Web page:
North Las Vegas City Council members have unanimously approved firing embattled city manager Qiong Liu— but a legal fight over her compensation is just beginning.
Although City Council members voted Wednesday night to complete termination of Liu’s contract, both the city and the manager announced that they had agreed to start an arbitration process to determine whether or not the former city manager should be terminated with or without cause — a difference that could be worth up to $300,000 in compensation.
City officials started the removal process last month, voting 4-1 to remove Liu after alleging that she went around the council in attempting to process a retroactive $25,000 pay raise without their permission. Unlike the Feb. 8 meeting, which Liu attended and accused Mayor John Lee of engaging in a “personal vendetta” and “witch hunt” against her, the hearing over her termination on Wednesday was over in less than five minutes.
A scheduled public hearing into Liu’s termination, which she requested earlier in February, was cancelled just a few hours before Wednesday’s council meeting.
In a letter sent to the council, Liu said she did not want to waste any more of the council’s time on public hearings that “descend into exchanges of accusations” and were presided over by Mayor John Lee, the “chief proponent of my removal.” Rather, she said a neutral arbitrator would afford her the opportunity to present her side in a “reasoned and rational setting.”
“Without agreeing to the grounds, the process or how this termination of my City employment has been and is being accomplished, and preserving all my rights about these matters, my attorney has communicated to the City’s outside counsel my commitment to finding a mutually acceptable resolution process to our disputes through arbitration,” she wrote in a letter to the council.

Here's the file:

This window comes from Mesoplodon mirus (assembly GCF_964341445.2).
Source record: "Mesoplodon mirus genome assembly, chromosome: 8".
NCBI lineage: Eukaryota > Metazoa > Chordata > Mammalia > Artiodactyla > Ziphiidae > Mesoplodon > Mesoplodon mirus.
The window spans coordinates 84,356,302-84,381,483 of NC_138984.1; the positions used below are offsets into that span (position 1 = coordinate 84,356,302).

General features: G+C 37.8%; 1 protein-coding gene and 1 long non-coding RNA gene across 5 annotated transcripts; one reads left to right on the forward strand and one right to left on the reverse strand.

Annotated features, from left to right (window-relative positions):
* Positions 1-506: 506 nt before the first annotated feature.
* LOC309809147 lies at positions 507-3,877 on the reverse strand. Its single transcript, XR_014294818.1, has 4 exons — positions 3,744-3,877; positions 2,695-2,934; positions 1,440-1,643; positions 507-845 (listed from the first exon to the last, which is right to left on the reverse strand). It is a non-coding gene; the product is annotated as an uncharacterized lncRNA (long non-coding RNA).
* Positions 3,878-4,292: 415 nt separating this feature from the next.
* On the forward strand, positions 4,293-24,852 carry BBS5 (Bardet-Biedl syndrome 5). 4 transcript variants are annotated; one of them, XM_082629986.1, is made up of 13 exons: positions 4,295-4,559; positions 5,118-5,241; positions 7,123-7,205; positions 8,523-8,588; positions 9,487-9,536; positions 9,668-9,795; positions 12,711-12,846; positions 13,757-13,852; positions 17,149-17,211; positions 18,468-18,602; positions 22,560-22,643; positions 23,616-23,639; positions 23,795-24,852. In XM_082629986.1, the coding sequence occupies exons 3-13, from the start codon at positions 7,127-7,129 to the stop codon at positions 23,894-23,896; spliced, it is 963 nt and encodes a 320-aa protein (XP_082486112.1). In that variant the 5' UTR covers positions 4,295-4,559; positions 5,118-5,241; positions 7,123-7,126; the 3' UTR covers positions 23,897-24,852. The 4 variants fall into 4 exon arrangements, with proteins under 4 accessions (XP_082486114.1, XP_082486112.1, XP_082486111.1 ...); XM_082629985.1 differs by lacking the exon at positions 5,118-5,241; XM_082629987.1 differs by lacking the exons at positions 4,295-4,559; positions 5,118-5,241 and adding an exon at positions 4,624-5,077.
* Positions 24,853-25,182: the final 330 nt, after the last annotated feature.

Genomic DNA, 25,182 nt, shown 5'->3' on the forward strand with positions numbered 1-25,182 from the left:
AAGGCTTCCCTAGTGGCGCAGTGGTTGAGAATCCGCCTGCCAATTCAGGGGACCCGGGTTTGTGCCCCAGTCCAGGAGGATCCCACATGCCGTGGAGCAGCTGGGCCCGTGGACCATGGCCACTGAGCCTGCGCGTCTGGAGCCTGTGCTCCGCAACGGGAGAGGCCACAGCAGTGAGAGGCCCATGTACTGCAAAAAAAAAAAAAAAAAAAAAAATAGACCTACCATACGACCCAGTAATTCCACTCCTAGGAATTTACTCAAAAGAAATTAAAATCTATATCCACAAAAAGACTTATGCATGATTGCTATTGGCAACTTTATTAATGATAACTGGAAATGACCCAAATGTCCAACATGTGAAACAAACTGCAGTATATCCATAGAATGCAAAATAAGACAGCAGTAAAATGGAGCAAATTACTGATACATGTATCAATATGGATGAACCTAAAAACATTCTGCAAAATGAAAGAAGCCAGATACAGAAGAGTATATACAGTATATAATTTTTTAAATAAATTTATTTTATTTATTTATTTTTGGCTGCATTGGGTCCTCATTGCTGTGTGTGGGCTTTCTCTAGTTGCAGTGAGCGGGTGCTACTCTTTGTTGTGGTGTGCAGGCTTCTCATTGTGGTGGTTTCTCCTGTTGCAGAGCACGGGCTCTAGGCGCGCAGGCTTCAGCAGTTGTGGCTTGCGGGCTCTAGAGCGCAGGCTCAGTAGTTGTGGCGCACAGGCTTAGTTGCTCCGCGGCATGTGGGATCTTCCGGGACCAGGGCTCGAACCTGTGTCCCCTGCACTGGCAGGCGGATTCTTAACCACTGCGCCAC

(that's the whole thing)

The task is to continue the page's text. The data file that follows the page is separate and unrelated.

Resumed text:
City spokeswoman Delen Goldberg said that the city had requested entering into the arbitration process with Liu about a week ago, and that arbitration was preferable to an extended court battle.
“This situation was clearly headed toward litigation, so you can have a long, contracted litigation that costs taxpayers an inordinate amount of money, or you can go to an arbitrator,” she said. “The city is confident in its case, and we’ll let the arbitrator take it from here.”
The termination comes nearly two months after a protracted power struggle between Liu and Assistant City Manager Ryann Juden, a political ally and close friend of Lee. Liu fired Juden on Jan. 9 citing his lack of “productivity or interest” in the council role, but rescinded the firing a day later while taking an immediate leave and announcing her retirement. Juden was unanimously appointed interim city manager later in January.
Liu and city officials negotiated over her departure throughout January, but the city backed off from negotiations and moved to terminate her contract after discovering that she had attempted to process a retroactive pay raise worth $25,000 without council knowledge or express permission. Liu said the pay raise was related to her 2016 pay raise and was “common knowledge and standard practice,” but she acknowledged in a letter to the council that her course of action was “not wise” though it didn’t breach her contract.
Gregory Kamer, an attorney with the law firm of Kamer Zucker Abbott contracted to represent the city in the arbitration process, said it could take up to a year or two to schedule out and complete the arbitration process, which includes finding an arbitrator, negotiating a discovery process, holding a hearing and coming to a final decision.
“This isn’t an attempt to hide this from the public, it’s an attempt to expedite matters and get a final and efficient resolution as soon as possible,” he said.
Kamer said the arbitrator would only decide whether or not Liu’s conduct violated her contract, and wouldn’t have the power to reinstate her after the council vote.
Although the Las Vegas Review-Journal reported that an FBI agent had visited North Las Vegas City Hall at least twice to investigate the charges against Liu, Goldberg said to her knowledge no FBI agents had been back to the city since the last reported visit on Feb. 6. Kamer said he had not spoken with any FBI or criminal investigators about the case.
Liu, who was born and educated in China, began working for the city in 2005, spending nearly eight years as the director of public works before ascending to the role of city manager in June 2014.
Councilman Richard Cherchio, who cast the lone no vote in terminating Liu back in February, said he voted in the affirmative this time to move the process forward after both parties agreed with it.
“Based on her request and my feelings in the case, even though I voted no on it, I was comfortable then agreeing then to go to that third party,” he said. “That’s the only reason why I voted that way.”